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Sensing/Intuitive

These folks can be classified into fact and theory groups.  Everybody is sensing sometimes and intuitive sometimes. Your preference for one or the other may be strong, moderate, or mild. To be effective as a learner and problem solver, you need to be able to function both ways. If you overemphasize intuition, you may miss important details or make careless mistakes in calculations or hands-on work; if you overemphasize sensing, you may rely too much on memorization and familiar methods and not concentrate enough on understanding and innovative thinking.  Read on to discover more.

Sensing Learners

  • Like facts and established methods of doing things
  • Good at memorizing detail
  • Patient
  • Good with facts
  • Prefer lab to lecture
  • Practical and careful
  • They are more apt to complain if material is on an exam that was not explicitly covered in class
  • They don’t want to see the material another way
  • Dislike surprises or twists to problems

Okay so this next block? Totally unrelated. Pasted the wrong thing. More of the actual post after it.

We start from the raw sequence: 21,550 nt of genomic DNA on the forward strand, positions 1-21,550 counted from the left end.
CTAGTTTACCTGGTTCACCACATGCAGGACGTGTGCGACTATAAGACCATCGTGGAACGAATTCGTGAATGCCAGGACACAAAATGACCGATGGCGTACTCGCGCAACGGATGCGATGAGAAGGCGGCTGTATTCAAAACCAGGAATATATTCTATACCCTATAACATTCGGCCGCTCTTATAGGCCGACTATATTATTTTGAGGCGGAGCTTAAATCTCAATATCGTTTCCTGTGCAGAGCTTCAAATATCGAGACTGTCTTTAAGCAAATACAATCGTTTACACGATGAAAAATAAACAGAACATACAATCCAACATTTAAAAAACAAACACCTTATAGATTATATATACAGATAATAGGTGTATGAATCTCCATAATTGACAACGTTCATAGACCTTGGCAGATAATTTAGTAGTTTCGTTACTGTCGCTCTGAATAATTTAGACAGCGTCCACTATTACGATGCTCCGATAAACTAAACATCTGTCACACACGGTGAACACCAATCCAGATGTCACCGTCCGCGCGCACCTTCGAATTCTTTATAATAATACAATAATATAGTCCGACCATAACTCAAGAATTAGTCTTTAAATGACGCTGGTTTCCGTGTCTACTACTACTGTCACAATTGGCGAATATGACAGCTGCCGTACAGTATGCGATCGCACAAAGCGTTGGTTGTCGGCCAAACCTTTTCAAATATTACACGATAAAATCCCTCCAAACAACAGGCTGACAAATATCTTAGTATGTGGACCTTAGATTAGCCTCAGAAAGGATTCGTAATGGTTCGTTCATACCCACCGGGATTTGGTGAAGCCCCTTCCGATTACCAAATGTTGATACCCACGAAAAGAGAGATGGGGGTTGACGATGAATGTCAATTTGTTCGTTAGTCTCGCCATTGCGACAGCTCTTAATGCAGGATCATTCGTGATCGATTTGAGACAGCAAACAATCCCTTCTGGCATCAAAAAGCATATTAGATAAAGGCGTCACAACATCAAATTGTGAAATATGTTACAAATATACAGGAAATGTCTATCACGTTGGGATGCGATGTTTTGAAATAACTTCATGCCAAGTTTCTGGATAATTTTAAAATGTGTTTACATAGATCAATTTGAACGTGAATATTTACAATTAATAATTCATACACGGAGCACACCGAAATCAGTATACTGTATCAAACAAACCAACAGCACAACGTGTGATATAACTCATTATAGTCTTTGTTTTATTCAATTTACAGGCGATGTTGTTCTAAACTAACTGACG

• Don’t like lectures without any connection to the real world
  • Dislikes abstract ideas and/or theory

Help Yourself

  • Connect problems to real world—use specific examples and applications
  • Organize facts into categories. Try to tie them in to specific themes.
  • Outline information
  • Use algorithmic ways of doing things

 

Intuitive Learners

  • Like to discover new ways, methods, and possibilities for material
  • Dislike repetition
  • Like innovation
  • Don’t like “plug n’ chug” problems
  • Tend to work faster
  • Don’t do enough practice problems because they get bored doing them
  • Tend not to check their work, as they will get bored the second time through
  • Prefer lecture to lab
  • Good with concepts, like mathematical abstraction or formulas
  • Learn theories and concepts much faster and better than memorizing facts

Help Yourself

  • Read the entire question for homework, exams, and quizzes
  • Check for careless mistakes
  • Find theories to link facts together, making them easier to learn
  • Classify facts into separate subheadings thematically—outline